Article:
For those of us from the Midwest, we take great pride in the Great Lakes. Not only do we use them for enjoyment and economical purposes, but it is where many people get their drinking water. Every county within the Great Lakes Basin is permitted to take water, water from these areas flows back into the lakes naturally. The Great Lakes Water Compact is a group made up of the eight states and two Canadian Providences that border the lakes. This group upholds the Compact and makes decisions as a singular unit. This Compact was signed into law in October 2008.
The City of Waukesha is located just outside the basin in Waukesha county Wisconsin. This is the first request for use of the Great Lakes’ water from a community outside the basin. Waukesha is facing a uranium problem in their wells and is under a public mandate to find a new safe source of water before 2018. With the Mississippi River too far way and their aquifer contaminated Waukesha turned to the Great Lakes as their only option.
Last summer, public meetings were held to gain general opinion and answer questions. Several environmental groups in Wisconsin have urged this request to be denied. The Wisconsin Department of Natural Resources has to approve the plan first before it is sent to the other ten officials for their approval. This group of ten will decide as a whole; one vote against this request means it will not go through.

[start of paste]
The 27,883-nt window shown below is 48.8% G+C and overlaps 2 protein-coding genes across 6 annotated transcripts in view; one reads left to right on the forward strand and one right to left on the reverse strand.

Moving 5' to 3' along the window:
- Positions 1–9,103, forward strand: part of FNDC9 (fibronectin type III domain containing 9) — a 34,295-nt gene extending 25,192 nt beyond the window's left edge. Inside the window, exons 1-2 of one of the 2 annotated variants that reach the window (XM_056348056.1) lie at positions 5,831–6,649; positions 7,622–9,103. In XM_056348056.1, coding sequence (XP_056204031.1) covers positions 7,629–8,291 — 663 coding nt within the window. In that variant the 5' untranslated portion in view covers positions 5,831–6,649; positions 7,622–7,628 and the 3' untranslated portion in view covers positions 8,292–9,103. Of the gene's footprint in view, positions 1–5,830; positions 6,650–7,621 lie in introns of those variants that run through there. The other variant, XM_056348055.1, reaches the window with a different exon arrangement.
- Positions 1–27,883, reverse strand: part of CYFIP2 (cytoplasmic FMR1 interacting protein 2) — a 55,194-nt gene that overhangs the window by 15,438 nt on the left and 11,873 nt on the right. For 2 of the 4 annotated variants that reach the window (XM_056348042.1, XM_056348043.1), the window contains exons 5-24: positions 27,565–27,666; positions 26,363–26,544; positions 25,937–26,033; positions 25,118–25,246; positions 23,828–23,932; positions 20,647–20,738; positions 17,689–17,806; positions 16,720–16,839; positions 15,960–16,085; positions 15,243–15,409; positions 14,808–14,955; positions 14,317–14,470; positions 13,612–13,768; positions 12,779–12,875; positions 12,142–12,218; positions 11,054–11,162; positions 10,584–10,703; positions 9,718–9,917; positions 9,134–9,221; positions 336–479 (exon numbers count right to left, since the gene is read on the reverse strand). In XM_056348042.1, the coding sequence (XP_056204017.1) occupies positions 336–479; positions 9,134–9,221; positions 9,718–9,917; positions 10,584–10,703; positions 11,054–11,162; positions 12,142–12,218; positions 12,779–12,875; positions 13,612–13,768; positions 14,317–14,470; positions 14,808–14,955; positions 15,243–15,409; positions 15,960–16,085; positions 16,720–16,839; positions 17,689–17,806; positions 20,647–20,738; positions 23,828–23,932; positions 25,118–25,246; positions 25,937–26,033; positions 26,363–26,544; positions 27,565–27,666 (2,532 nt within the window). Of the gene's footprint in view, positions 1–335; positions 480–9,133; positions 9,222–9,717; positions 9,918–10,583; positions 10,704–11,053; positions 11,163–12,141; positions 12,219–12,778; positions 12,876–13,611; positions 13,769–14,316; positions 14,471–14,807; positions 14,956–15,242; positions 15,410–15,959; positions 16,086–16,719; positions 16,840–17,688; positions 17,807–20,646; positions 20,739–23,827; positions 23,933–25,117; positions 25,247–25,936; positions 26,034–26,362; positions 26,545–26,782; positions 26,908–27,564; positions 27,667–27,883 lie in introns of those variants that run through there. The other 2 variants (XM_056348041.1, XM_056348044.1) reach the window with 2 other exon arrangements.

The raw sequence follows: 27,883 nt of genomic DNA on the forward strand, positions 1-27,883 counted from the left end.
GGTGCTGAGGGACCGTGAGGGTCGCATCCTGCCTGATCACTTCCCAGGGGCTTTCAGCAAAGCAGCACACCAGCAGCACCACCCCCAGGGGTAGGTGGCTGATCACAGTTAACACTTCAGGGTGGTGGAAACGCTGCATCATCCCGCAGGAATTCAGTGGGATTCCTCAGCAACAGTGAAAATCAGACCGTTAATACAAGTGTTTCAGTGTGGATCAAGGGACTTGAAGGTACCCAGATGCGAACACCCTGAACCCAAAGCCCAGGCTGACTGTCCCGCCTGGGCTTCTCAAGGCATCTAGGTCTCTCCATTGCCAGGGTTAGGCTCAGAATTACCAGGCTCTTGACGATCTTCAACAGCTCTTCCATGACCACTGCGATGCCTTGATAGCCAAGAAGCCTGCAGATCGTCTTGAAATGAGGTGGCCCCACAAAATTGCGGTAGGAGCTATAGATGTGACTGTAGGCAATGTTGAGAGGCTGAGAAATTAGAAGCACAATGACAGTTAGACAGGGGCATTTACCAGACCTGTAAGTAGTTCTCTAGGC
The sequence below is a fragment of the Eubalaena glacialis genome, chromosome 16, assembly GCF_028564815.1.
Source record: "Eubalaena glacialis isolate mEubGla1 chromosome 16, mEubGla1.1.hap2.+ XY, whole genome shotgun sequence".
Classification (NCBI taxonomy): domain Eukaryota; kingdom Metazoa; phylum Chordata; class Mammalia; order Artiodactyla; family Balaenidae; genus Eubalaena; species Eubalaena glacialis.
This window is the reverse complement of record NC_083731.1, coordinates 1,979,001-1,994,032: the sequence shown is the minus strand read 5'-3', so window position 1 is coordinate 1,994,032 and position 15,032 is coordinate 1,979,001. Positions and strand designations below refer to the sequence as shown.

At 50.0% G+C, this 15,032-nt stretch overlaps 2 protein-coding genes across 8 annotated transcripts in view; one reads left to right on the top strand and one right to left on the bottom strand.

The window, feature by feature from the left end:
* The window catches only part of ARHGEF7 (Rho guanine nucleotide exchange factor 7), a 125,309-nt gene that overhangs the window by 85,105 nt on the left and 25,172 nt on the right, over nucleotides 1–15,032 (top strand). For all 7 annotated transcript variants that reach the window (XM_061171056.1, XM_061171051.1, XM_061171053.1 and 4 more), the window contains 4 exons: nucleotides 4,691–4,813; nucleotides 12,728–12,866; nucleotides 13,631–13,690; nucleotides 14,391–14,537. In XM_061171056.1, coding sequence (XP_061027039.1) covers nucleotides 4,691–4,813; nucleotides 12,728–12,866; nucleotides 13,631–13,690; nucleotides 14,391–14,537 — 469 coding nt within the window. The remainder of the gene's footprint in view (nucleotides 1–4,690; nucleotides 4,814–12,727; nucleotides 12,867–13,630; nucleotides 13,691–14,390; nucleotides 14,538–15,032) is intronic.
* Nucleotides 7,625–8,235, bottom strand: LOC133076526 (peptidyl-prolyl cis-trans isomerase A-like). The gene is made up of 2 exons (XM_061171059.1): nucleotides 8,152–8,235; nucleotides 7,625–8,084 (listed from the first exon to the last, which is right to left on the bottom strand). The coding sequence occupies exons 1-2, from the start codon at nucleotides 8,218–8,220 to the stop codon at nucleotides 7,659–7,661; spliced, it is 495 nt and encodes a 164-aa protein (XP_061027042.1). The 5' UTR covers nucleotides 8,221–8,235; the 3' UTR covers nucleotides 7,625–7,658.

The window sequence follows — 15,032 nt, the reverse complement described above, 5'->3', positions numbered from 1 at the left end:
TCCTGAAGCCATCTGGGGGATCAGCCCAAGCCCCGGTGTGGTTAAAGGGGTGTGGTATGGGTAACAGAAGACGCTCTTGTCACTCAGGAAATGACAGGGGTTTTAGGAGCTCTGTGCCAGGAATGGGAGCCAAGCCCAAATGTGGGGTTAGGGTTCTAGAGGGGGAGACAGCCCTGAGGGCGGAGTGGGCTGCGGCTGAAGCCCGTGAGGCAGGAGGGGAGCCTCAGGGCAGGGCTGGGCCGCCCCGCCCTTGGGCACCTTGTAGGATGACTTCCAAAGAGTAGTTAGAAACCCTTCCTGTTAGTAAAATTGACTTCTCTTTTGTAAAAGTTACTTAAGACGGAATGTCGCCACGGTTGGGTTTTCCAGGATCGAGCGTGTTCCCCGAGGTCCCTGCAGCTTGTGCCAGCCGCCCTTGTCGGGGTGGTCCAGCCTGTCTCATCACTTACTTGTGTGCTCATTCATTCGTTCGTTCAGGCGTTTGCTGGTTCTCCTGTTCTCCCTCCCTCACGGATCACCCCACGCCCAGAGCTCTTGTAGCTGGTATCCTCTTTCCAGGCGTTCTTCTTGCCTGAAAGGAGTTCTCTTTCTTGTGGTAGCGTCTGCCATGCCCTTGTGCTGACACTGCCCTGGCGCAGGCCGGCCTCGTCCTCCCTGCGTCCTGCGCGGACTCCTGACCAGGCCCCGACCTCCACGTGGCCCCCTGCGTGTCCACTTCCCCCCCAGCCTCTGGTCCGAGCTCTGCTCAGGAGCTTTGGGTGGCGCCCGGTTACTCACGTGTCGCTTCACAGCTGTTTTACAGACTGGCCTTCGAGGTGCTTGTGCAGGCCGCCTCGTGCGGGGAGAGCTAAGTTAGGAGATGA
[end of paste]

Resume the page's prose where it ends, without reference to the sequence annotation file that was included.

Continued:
What does this mean for the rest of us? If the City of Waukesha is granted access to Lake Michigan’s water, what’s to stop other counties further from the basin to ask for Great Lakes’ water? Fresh water is becoming scarce and it is a problem that the rising generation will need to solve. Levels in the Great Lakes are already falling each year, allowing a larger population access to the water will make this problem worse.
My Midwestern pride is not what drives my vote against this request, but my foresight into the future and my passion to protect the environment. People are not the only creatures that rely on the Great Lakes; various numbers of fish, plants and mammals would not survive without this freshwater system. Economically, fishing, recreational and shipping boats would not exist without there physically being water.
Similar to today’s dependency on oil, the dependency of tomorrow will be for fresh water. We’re already seeing it as residence in West Virginia went a week without water in January after their water was contaminated keeping them from even bathing in it. What would you do without any running water in your county for a week? In the West, the Colorado River no longer reaches the Gulf of California. This year will be the first year that the amount of water entering Lake Mead will be reduced. Everyone, the wealthy and less fortunate, will need to cut down on water usage.
While the issue of water is taunting and there is a way to stay afloat. We can all take shorter showers and maybe shower less often (better for your skin anyway), turn off water when brushing your teeth, use rainwater to water plants inside and outside, to name a few. Fresh water is a luxury; in the United States we’re lucky that most of us take it for granted. The battle for water will continue in Waukesha but it’s a war that is just starting worldwide.